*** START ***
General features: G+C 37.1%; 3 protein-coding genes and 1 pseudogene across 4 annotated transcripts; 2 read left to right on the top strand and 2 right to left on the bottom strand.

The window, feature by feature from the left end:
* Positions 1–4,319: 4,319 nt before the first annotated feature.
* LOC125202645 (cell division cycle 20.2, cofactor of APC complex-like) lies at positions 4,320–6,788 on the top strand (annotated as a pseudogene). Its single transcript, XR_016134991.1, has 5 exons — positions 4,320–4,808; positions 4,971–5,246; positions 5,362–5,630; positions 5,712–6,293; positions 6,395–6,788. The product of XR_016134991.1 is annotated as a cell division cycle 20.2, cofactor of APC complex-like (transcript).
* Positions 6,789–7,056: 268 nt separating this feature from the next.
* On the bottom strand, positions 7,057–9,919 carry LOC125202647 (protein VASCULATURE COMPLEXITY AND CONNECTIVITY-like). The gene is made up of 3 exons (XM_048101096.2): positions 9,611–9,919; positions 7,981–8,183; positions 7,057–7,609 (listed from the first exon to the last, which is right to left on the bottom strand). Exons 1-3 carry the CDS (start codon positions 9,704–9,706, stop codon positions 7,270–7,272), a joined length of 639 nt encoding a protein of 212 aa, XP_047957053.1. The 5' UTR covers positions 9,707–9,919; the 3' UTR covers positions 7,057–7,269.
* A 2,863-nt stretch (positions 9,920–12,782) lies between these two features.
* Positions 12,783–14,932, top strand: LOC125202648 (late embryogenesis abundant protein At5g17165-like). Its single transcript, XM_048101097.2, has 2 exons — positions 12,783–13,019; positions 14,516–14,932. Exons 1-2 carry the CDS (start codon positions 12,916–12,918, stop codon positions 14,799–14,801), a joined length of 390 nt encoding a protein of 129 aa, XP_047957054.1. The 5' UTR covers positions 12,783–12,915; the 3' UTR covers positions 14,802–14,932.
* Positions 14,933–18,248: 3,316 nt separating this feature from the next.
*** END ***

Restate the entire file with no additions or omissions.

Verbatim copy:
General features: G+C 37.1%; 3 protein-coding genes and 1 pseudogene across 4 annotated transcripts; 2 read left to right on the top strand and 2 right to left on the bottom strand.

The window, feature by feature from the left end:
* Positions 1–4,319: 4,319 nt before the first annotated feature.
* LOC125202645 (cell division cycle 20.2, cofactor of APC complex-like) lies at positions 4,320–6,788 on the top strand (annotated as a pseudogene). Its single transcript, XR_016134991.1, has 5 exons — positions 4,320–4,808; positions 4,971–5,246; positions 5,362–5,630; positions 5,712–6,293; positions 6,395–6,788. The product of XR_016134991.1 is annotated as a cell division cycle 20.2, cofactor of APC complex-like (transcript).
* Positions 6,789–7,056: 268 nt separating this feature from the next.
* On the bottom strand, positions 7,057–9,919 carry LOC125202647 (protein VASCULATURE COMPLEXITY AND CONNECTIVITY-like). The gene is made up of 3 exons (XM_048101096.2): positions 9,611–9,919; positions 7,981–8,183; positions 7,057–7,609 (listed from the first exon to the last, which is right to left on the bottom strand). Exons 1-3 carry the CDS (start codon positions 9,704–9,706, stop codon positions 7,270–7,272), a joined length of 639 nt encoding a protein of 212 aa, XP_047957053.1. The 5' UTR covers positions 9,707–9,919; the 3' UTR covers positions 7,057–7,269.
* A 2,863-nt stretch (positions 9,920–12,782) lies between these two features.
* Positions 12,783–14,932, top strand: LOC125202648 (late embryogenesis abundant protein At5g17165-like). Its single transcript, XM_048101097.2, has 2 exons — positions 12,783–13,019; positions 14,516–14,932. Exons 1-2 carry the CDS (start codon positions 12,916–12,918, stop codon positions 14,799–14,801), a joined length of 390 nt encoding a protein of 129 aa, XP_047957054.1. The 5' UTR covers positions 12,783–12,915; the 3' UTR covers positions 14,802–14,932.
* Positions 14,933–18,248: 3,316 nt separating this feature from the next.